We decided some time ago that we would do an overnight stay when doing the last stretch on the canal and because of logistics Dad chose to drive rather than getting the train. Dad book accommodation in Brunswick, just outside the City Centre, and Mum joined us. We arrived in Liverpool just before rush hour ended. We left Mum behind for a day of relaxing and sightseeing and we caught a train to Maghull (via Liverpool Central). Twenty minutes or so later we arrived in Maghull.
|Starting our walk!|
We picked up where we left off last time in Maghull and began our final stretch. We enjoyed the rural stretch at the beginning passing Melling, Wadicar and reaching Aintree. At Aintree we didn't see the race course from the canal because of the tall concrete walls obscuring it! We saw the infamous Canal Turn however. It was there we experienced drizzly rain so the wet gear came out and Dad relied on his faithful brolly! The drizzle and light rain came and went though the weather cleared and brightened later on in the day.
|12 miles to go!|
We originally planned to stop at the Old Roan Pub. We left the canal near Old Roan Station for the pub but it's closed down! It looks like the scaffolding around the closed pub has been there for a long time. Instead we stopped at Cooksons Bridge Pub further on instead for a drink and comfort stop.
On this stretch, the highlight must be seeing the abundance of baby chicks, coots and geese on the canal though they were ferociously guarded by their mums! We were hissed a few times for getting a bit close but cute nonetheless. We also spotted plenty of nests on the cut and obviously guarded!
|Baby chicks and their Mum!|
|Len and Mel - CRT Volunteers with my Dad, |
Leeds and Liverpool Canal, Netherton
The stretch is residentially built up from Aintree with an interruption of a green belt, known as Primrose Valley Country Park, in Crosby. We saw a handful of narrow boats passing by. However, on this stretch, boaters have to plan ahead their assisted passage to Liverpool via a couple of swing bridges and the Stanley Dock Branch Locks. We met two friendly CRT volunteers, Len and Mel, in Netherton who were tidying around the canal and towpath. It is lovely to see and meet like minded people who care about their canal.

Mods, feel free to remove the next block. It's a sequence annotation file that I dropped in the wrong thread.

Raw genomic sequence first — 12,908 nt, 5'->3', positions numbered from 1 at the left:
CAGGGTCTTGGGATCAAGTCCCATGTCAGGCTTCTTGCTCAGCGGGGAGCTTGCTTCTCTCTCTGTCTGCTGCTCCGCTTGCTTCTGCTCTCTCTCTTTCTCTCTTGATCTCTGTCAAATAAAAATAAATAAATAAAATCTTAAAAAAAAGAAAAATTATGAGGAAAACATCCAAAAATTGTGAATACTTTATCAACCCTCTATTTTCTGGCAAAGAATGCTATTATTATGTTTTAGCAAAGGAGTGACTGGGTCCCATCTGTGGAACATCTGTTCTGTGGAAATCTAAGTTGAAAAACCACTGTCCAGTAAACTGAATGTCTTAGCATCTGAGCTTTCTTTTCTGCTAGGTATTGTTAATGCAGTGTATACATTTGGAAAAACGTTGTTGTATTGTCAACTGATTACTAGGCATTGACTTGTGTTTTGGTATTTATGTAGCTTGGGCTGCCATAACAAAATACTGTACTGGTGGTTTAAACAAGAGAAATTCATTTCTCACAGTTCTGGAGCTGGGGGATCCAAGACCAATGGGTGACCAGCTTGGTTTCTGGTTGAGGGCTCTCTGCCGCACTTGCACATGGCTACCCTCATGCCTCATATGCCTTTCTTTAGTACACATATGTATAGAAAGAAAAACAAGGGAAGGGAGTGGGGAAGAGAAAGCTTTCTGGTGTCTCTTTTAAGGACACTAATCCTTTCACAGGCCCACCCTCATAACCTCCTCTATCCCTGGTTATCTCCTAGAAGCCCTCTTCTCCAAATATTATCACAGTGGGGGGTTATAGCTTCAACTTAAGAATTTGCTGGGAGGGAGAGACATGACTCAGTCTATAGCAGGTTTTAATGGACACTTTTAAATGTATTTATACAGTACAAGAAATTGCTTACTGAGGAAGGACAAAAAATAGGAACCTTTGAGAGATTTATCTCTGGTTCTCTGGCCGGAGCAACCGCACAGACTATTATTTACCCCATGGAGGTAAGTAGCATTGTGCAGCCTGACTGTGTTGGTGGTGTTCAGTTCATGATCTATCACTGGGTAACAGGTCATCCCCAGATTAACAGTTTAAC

|Drink and comfort stop at Cooksons Bridge, near Netherton|
We noted that many of the bridge number plaques were missing. We learnt that some wrong 'uns have removed them in order to sell the metal for money. I won't express the words I would chose for them as I want my blog to be family friendly. It made tracking our progress harder but it helped that a couple of bridges along the way still have the numbers/letter plaques on.
We stopped in Litherland for a coffee at Tesco's. We thought it would be good stop again not so long after our pub stop as there aren't any other places very near to the canal to stop before we reached the end.
After our coffee break we walked towards Bootle and onto Sandhills and Kirkdale areas. We admired the old buildings on this stretch which some have been restored but others were left in derelict. We were taken with the Bank Hall Building, a beautiful industrial building built in the 19th Century, and it would be great that the building is given life again.
We made customary photos stops at every mile post; it reminded us that we were nearer to our goal. It was a good feeling when we reach the Leeds 127 miles post and only quarter a mile or so to reach the Eldonian Basin.
We had to cross the bridge of Lock 1 on the Stanley Dock Branch flight of locks. Sadly a couple of young bored wrong 'uns were playing with the gates but we crossed its bridge undeterred to the basin.
|Stanley Dock Branch Flight of Locks|
|We made it! |
There wasn't much at Eldonian Basin - just some visitors moorings and facilities. Beyond is a residential area with a parade of shops. It wasn't the end one expects when completing the canal by foot but with the Liverpool Link it's considered a mooring point. It is considered that the Stanley Dock Branch and Liverpool Link is a "canal continuation" until boaters reach Salthouse Basin adjacent to Albert Dock in the City Centre. We retraced our steps, descended down the locks and walked up the main road to Sandhills Station for our train back to our hotel.
Though the canal's towpath ends there and the canal's current terminus (the canal did continue on for a mile and half into the city centre but has been infilled since the 1960s), we felt a big sense of accomplishment walking the Leeds and Liverpool Canal. This is an adventure which I'll treasure for the rest of my life and something I recommend anyone to do. A significant day indeed!
There will be one more blog about our exploration of Liverpool Docks including the Stanley one.
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